ASA 126th Meeting Denver 1993 October 4-8

3aAO1. Underwater sound produced by rainfall: Secondary splashes of aerosols.

Jeffrey A. Nystuen

Ocean Acoust. Div./AOML, 4301 Rickenbacker Cswy., Miami, FL 33149

Herman Medwin

Naval Postgraduate School, Monterey, CA 93943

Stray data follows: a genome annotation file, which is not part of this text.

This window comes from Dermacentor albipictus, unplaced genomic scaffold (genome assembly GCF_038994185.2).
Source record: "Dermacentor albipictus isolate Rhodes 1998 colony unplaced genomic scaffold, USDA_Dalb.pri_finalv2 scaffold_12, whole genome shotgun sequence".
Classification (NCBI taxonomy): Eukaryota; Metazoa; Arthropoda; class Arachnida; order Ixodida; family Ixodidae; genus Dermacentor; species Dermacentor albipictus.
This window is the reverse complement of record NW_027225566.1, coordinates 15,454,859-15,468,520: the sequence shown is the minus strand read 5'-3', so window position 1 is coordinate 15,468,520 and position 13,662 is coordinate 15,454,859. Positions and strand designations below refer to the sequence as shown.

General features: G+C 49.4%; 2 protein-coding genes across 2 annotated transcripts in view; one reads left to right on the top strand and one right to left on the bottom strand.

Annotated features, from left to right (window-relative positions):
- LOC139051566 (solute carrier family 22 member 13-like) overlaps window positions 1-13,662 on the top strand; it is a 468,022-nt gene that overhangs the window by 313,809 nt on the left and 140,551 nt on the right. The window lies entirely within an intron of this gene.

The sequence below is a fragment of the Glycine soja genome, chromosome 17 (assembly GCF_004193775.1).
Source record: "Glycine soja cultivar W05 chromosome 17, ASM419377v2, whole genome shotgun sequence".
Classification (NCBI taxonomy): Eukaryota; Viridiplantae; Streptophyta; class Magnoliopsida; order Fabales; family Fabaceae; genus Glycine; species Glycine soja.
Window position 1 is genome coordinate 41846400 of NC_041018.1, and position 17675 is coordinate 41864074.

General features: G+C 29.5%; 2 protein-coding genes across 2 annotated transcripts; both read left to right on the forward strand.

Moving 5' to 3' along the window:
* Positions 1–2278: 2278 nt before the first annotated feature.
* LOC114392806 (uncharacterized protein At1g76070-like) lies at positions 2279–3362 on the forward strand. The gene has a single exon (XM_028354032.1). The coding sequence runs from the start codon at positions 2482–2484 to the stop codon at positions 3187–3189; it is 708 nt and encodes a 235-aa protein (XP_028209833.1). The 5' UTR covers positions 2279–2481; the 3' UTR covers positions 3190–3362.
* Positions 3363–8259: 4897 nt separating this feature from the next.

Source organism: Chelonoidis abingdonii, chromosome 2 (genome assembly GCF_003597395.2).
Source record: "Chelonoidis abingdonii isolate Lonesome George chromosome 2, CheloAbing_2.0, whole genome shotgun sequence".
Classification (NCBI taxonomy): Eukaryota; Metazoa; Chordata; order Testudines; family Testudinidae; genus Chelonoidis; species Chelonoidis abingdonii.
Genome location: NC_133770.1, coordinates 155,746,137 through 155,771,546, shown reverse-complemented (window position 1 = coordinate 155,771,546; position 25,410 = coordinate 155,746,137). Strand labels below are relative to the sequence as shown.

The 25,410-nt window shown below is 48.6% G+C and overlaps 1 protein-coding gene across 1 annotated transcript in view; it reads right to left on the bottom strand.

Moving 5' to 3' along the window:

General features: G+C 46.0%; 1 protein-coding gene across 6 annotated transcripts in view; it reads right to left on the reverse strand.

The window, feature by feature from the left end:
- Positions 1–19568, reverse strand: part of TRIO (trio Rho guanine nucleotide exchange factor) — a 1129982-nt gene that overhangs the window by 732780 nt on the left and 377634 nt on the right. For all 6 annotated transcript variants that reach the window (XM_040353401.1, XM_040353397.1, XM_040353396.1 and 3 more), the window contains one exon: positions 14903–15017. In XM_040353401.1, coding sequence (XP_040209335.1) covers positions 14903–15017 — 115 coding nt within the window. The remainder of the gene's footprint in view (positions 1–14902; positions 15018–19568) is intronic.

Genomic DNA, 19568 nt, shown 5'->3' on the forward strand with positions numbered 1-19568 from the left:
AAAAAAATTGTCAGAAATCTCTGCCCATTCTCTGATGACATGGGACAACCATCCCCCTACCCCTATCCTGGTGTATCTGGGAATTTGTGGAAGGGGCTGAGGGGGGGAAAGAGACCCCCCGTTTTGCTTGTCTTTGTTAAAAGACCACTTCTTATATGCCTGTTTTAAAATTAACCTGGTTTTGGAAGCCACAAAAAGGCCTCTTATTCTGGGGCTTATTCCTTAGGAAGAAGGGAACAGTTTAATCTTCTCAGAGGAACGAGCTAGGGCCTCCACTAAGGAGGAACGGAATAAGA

Earlier studies have identified three sources of underwater sound production from raindrops: the initial impact, a bubble trapped underwater as the impact crater closes (type I), and a bubble trapped underwater by a turbulent jet associated with the splash canopy formation (type II). For natural rainfall, type I bubbles are associated with small raindrops (0.8--1.1 mm diam), while type II bubbles are associated with large raindrops (diameter greater than 2.2 mm). Predictions for the sound generated by rainfall considering these three sound source mechanisms have been consistently low, suggesting that an additional source mechanism is present. Experimental data will be presented describing a new mechanism of bubble entrapment---namely, bubbles created during the secondary splashes of drop aerosols thrown up during the initial raindrop impact (type III). For the raindrop sizes studied (large raindrops, 3.0--4.7 mm diam), type III bubbles occurred, on average, more than once per impact. These bubbles span sizes, resonance frequencies, and acoustical energy emissions comparable to the type II bubbles. Consideration of type III bubbles improves predictions of the underwater sound generated by rainfall. These predictions are needed to support the inversion of the oceanic ambient sound field to estimated rainfall rate at sea quantitatively. [Work supported by ONR and NRL/TOWS.]